Wednesday, 5 December 2007


At the Australian Cartoonist's Association (ACA) Stanley Awards ceremony a few years ago, host Bill Leak made the comment that a sense of community was to be found among illustrators and cartoonists that he had never found among “fine arts” practitioners. As I'd spent a couple of years working with both groups on a range of issues in a previous job, I found myself in wholehearted agreement, “fine arts” practitioners being a catty little bunch of often overly-precious tools at the best of times. (At the worst of times, one would be quite happy to see the whole damn lot of them fall under a bus).

It was
James Kemsley, the then President of the ACA and Ginger Meggs cartoonist for well over 20 years who was in large part responsible for nurturing this sense of community among his cartooning colleagues, working tirelessly on their behalf to ensure that ACA members were armed with advice and resources and the support of their more successful members to make a go of their craft in an increasingly banal and insipid world where economic impact statements and productivity reports are forever being regarded as the high-water mark in modern civilisation, "art and entertainment" being that thing better left to poofters and losers who didn't have what it took to "get a real job".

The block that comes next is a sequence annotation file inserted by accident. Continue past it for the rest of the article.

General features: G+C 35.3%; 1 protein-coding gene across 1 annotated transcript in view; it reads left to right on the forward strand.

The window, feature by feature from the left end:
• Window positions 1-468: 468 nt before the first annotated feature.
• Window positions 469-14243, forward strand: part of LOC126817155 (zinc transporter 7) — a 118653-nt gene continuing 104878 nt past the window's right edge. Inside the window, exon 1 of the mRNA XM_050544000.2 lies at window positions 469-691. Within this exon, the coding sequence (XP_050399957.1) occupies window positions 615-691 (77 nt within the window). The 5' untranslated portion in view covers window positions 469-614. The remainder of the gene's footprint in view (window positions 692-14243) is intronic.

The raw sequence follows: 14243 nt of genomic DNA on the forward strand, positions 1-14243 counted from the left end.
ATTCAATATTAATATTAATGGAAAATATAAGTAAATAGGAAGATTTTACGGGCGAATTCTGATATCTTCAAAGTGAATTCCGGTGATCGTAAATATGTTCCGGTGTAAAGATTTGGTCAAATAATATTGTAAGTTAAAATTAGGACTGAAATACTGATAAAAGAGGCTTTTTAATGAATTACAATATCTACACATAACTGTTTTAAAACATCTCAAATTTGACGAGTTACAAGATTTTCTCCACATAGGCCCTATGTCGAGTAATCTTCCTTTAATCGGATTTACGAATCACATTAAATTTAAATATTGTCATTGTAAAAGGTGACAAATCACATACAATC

I didn't know James well enough to be the type of person who'd just turn up out of the blue at the door of his house for a chat and a beer, but I do know that if I'd ever dared to pull such a ridiculous stunt, Kemsley would have been welcoming, polite, warm, generous and all those other soggy little adjectives that are too often applied to men and women in this life who wouldn't know grace from grapefruit.

died on Sunday, December 3, 2007 from motor neurone disease at the age of 59. I knew he was ill as he had cited health reasons in his decision to step down from the Presidency of the ACA. But I'd no idea this horrible disease was the reason for it, myself having left the visual arts field of work a couple years ago and being in scant contact since.

Rest well, James. You will be sadly missed by anyone and everyone who ever had the pleasure of your company.

From 1989, Kirsty MacColl “Days”